10. Access to adequate financing is essential to private sector development. A healthy and dynamic financial sector, which can efficiently mobilize savings and provide resources for entrepreneurs, is critical to investors and, therefore, to growth. Progress in financial sector reform, both at the country and regional level, has been encouraging. The 2006 Rabat Conference on Financial Sector Reform and Financial Integration in the Maghreb laid the foundation for an action plan that is expected to be adopted during this conference. These measures will serve as a sound basis for further reforms leading to more integrated financial systems. It is important that all Maghreb countries implement the action plan without delay, and continue with the broader reform agenda to deepen and modernize the financial systems. A first step toward this goal would be the start of operations of the Maghreb Bank for Investment and Foreign Trade.

11. A good investment climate characterized by low transaction costs energizes private sector investment. It increases productivity by providing opportunities and incentives for firms to develop, to adopt better production processes, and to adapt to the changing environment. The Maghreb countries have made significant progress in improving the business environment. Policy reforms are being implemented to improve institutions and governance, to reduce the cost of doing business, and to promote private sector activity. However, there are still many remaining hurdles to potential investors. Drawing on the report prepared by private sector representatives and the background paper prepared by IMF staff, I hope that our discussions will help us identify these obstacles and formulate a strategy for their removal. I would suggest that our discussions here follow a pragmatic approach, informed by reforms and experiences already in place in the five Maghreb countries, allowing us to learn from, and build on, the successful initiatives in each country. In addition to maintaining a sound and stable macroeconomic environment and to pursuing trade and financial reforms, I would like to propose, for your consideration, five desirable features that would further improve the investment climate in the Maghreb.

12. First, the legal framework for property rights and commercial laws should be strengthened. Investors prefer to invest where property rights are well defined and fully enforced, since investment returns are then more secure. The Maghreb countries have made significant efforts to ease the registering of property. Algeria, Morocco, and Tunisia are making advances in enhancing the enforceability of contracts through improved accounting standards. The protection of intellectual property rights has also been improved throughout the region. However, there remain some gaps between the promulgation of the laws and their enforcement, and the legal resolution of commercial disputes is unfortunately still lengthy.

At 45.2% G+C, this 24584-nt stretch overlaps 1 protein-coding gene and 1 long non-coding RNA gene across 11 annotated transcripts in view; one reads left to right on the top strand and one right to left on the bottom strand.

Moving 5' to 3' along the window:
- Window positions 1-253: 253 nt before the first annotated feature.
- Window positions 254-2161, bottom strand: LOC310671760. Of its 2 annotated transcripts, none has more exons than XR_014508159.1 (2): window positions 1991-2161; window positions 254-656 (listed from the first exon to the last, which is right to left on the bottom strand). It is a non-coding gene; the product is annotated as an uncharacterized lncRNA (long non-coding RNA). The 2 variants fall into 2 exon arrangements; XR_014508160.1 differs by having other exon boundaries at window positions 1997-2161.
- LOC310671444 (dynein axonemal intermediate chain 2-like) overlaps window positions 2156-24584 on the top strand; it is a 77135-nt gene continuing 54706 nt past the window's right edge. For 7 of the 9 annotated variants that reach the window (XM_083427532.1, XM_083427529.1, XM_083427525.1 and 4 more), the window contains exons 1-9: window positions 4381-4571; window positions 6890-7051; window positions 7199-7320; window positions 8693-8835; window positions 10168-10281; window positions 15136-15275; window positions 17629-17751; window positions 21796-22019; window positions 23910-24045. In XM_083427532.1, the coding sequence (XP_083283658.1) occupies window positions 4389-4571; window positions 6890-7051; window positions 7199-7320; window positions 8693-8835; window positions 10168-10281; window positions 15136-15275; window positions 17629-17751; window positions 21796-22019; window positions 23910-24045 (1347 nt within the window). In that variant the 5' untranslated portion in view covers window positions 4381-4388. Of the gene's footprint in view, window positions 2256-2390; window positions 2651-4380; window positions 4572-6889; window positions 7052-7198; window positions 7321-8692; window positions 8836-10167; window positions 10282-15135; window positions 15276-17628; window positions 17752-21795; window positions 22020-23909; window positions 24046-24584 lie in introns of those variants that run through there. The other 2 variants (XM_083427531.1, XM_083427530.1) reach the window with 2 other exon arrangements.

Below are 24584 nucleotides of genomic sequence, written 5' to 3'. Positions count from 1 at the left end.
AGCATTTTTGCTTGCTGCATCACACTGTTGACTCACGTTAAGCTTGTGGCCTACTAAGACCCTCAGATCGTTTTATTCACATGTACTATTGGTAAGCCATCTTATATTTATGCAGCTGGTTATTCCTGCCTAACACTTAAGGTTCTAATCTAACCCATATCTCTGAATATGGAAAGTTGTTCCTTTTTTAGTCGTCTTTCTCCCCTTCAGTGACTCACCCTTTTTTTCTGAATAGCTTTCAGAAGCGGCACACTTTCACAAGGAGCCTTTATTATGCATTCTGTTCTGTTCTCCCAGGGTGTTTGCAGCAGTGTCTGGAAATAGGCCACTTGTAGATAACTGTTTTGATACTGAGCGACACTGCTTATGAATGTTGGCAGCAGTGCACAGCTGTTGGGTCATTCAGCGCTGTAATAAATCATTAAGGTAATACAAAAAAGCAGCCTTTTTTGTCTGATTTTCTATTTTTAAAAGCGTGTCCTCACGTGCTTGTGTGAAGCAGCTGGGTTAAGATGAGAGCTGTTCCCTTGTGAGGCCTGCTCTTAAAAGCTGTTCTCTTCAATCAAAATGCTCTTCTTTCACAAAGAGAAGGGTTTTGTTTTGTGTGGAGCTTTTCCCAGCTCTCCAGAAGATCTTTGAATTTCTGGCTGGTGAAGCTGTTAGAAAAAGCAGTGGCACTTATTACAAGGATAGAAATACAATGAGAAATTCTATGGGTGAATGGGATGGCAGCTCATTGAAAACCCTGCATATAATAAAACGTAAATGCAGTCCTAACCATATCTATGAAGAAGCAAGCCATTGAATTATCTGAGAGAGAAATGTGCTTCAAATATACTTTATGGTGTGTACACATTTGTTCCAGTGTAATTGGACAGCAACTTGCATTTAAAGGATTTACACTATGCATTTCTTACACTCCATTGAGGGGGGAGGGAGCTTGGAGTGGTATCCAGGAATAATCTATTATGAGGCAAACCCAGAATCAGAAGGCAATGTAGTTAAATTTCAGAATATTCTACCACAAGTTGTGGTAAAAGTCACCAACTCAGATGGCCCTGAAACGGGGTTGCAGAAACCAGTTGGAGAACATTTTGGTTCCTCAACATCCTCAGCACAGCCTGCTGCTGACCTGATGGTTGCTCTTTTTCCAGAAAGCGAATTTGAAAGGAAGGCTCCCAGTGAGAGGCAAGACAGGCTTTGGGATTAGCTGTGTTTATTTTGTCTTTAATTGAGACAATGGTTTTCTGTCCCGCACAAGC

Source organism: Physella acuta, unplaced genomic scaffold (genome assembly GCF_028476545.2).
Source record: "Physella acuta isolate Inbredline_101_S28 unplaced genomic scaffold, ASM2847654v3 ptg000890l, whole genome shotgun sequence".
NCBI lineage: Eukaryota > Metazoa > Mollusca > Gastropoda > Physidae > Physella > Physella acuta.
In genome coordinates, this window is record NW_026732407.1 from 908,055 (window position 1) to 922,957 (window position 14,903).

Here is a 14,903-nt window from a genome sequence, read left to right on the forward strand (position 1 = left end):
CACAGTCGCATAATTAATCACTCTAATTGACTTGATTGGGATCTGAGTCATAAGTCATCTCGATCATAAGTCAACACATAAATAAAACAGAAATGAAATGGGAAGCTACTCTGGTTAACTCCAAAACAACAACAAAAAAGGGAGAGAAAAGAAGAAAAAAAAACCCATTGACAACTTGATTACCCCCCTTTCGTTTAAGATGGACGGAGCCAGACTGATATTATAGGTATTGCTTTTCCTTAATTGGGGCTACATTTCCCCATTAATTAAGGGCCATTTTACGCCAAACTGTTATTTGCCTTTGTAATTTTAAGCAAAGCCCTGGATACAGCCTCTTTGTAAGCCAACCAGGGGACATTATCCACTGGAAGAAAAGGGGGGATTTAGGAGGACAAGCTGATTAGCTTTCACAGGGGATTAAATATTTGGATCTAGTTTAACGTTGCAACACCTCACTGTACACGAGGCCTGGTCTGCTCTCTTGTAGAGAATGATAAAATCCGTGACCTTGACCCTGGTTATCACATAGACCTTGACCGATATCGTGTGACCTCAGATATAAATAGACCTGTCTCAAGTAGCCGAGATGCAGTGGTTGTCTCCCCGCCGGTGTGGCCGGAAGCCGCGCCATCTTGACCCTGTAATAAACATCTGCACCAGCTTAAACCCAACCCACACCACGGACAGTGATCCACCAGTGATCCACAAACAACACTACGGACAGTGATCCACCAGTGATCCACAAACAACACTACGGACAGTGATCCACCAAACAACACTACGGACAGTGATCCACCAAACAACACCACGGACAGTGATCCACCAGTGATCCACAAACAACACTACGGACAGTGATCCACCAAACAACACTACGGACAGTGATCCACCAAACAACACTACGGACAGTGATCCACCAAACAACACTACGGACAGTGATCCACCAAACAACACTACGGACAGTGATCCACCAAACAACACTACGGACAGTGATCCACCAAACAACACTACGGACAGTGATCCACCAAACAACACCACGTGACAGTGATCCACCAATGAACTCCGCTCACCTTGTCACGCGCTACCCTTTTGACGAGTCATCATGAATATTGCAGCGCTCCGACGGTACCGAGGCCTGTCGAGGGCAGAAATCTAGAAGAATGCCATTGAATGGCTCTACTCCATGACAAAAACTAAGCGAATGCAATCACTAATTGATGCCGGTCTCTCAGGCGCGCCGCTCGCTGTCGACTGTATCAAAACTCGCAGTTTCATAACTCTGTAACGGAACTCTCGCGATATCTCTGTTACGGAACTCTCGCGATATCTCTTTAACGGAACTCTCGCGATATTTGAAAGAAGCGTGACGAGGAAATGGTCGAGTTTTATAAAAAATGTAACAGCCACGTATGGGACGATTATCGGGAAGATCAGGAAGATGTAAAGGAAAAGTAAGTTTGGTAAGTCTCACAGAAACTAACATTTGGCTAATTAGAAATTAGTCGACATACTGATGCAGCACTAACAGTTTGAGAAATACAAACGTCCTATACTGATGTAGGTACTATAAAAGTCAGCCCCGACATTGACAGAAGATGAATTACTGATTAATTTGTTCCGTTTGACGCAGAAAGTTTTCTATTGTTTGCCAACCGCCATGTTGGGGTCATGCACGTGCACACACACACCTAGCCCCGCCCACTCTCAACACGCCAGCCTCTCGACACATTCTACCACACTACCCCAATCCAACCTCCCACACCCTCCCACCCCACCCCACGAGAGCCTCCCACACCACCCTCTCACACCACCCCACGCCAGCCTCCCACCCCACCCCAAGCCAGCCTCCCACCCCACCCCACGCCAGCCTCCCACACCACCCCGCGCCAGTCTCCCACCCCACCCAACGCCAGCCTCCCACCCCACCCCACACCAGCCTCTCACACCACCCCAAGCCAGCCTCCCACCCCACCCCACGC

13. Second, the markets for factors, goods and services should be more efficient. Private businesses' capacity to adapt to a changing environment and the returns on investment hinge on the flexibility of these markets. For instance, rigid labor market regulations are often associated with unemployment and low productivity. Many Maghreb countries have made recent advances in that area, particularly with easing regulations pertaining to hiring new employees. Nonetheless, the challenge posed by cumbersome dismissal rules remains in some countries and limits job creation by the private sector. Despite recent progress resulting in efficiency gains, there is considerable scope for strengthening competition through restructuring and privatizing some of the public enterprises in the goods and services sector and through opening borders to foreign firms. The privatization programs under way in Maghreb countries are promising in that respect.

14. Third, procedures for new businesses should be further streamlined. In order to help countries better capitalize on their impressive successes in post-secondary education through the emergence of a new generation of entrepreneurs, the process of starting a new business should be made as free as possible from legal and administrative impediments. In recent years, most Maghreb countries have reduced the number of procedures, required to start a business along with the total cost of these procedures. However, available indicators on the ease of starting a business still show considerable differences across Maghreb countries, and there is clearly scope for improvement in all five countries.